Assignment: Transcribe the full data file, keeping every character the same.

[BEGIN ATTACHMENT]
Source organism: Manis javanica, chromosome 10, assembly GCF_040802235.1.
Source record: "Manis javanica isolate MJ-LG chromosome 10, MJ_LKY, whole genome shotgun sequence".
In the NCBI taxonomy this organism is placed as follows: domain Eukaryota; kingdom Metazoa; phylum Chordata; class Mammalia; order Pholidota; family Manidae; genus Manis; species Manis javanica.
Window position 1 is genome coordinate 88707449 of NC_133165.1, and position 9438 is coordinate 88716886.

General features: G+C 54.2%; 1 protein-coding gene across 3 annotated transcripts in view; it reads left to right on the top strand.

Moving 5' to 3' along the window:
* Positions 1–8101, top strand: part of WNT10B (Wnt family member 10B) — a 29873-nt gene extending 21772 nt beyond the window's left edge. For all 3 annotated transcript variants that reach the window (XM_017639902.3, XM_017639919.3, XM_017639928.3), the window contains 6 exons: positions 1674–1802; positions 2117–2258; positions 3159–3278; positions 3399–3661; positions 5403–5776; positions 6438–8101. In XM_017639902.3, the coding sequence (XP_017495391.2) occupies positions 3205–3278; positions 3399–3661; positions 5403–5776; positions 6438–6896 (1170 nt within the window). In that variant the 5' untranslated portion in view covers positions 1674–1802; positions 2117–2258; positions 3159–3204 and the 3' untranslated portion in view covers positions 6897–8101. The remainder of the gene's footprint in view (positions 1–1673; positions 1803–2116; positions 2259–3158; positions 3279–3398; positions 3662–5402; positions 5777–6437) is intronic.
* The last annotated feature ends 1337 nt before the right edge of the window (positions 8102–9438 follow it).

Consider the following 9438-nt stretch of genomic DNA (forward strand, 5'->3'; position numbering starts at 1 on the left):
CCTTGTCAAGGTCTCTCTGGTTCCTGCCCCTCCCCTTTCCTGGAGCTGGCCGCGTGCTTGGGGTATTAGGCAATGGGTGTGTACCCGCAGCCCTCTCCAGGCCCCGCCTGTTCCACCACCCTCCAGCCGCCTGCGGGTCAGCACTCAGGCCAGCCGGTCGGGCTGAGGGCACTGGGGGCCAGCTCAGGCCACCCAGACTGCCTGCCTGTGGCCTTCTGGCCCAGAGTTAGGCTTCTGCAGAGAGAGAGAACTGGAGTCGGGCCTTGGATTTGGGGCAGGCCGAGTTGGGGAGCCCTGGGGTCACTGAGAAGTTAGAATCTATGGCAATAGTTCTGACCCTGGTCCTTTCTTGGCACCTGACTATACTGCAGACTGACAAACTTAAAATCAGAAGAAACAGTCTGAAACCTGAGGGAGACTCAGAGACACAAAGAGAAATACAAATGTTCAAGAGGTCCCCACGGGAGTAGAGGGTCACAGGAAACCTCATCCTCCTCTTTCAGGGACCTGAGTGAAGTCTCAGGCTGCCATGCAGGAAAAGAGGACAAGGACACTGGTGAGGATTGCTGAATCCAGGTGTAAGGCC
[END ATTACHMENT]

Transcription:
Source organism: Manis javanica, chromosome 10, assembly GCF_040802235.1.
Source record: "Manis javanica isolate MJ-LG chromosome 10, MJ_LKY, whole genome shotgun sequence".
In the NCBI taxonomy this organism is placed as follows: domain Eukaryota; kingdom Metazoa; phylum Chordata; class Mammalia; order Pholidota; family Manidae; genus Manis; species Manis javanica.
Window position 1 is genome coordinate 88707449 of NC_133165.1, and position 9438 is coordinate 88716886.

General features: G+C 54.2%; 1 protein-coding gene across 3 annotated transcripts in view; it reads left to right on the top strand.

Moving 5' to 3' along the window:
* Positions 1–8101, top strand: part of WNT10B (Wnt family member 10B) — a 29873-nt gene extending 21772 nt beyond the window's left edge. For all 3 annotated transcript variants that reach the window (XM_017639902.3, XM_017639919.3, XM_017639928.3), the window contains 6 exons: positions 1674–1802; positions 2117–2258; positions 3159–3278; positions 3399–3661; positions 5403–5776; positions 6438–8101. In XM_017639902.3, the coding sequence (XP_017495391.2) occupies positions 3205–3278; positions 3399–3661; positions 5403–5776; positions 6438–6896 (1170 nt within the window). In that variant the 5' untranslated portion in view covers positions 1674–1802; positions 2117–2258; positions 3159–3204 and the 3' untranslated portion in view covers positions 6897–8101. The remainder of the gene's footprint in view (positions 1–1673; positions 1803–2116; positions 2259–3158; positions 3279–3398; positions 3662–5402; positions 5777–6437) is intronic.
* The last annotated feature ends 1337 nt before the right edge of the window (positions 8102–9438 follow it).

Consider the following 9438-nt stretch of genomic DNA (forward strand, 5'->3'; position numbering starts at 1 on the left):
CCTTGTCAAGGTCTCTCTGGTTCCTGCCCCTCCCCTTTCCTGGAGCTGGCCGCGTGCTTGGGGTATTAGGCAATGGGTGTGTACCCGCAGCCCTCTCCAGGCCCCGCCTGTTCCACCACCCTCCAGCCGCCTGCGGGTCAGCACTCAGGCCAGCCGGTCGGGCTGAGGGCACTGGGGGCCAGCTCAGGCCACCCAGACTGCCTGCCTGTGGCCTTCTGGCCCAGAGTTAGGCTTCTGCAGAGAGAGAGAACTGGAGTCGGGCCTTGGATTTGGGGCAGGCCGAGTTGGGGAGCCCTGGGGTCACTGAGAAGTTAGAATCTATGGCAATAGTTCTGACCCTGGTCCTTTCTTGGCACCTGACTATACTGCAGACTGACAAACTTAAAATCAGAAGAAACAGTCTGAAACCTGAGGGAGACTCAGAGACACAAAGAGAAATACAAATGTTCAAGAGGTCCCCACGGGAGTAGAGGGTCACAGGAAACCTCATCCTCCTCTTTCAGGGACCTGAGTGAAGTCTCAGGCTGCCATGCAGGAAAAGAGGACAAGGACACTGGTGAGGATTGCTGAATCCAGGTGTAAGGCC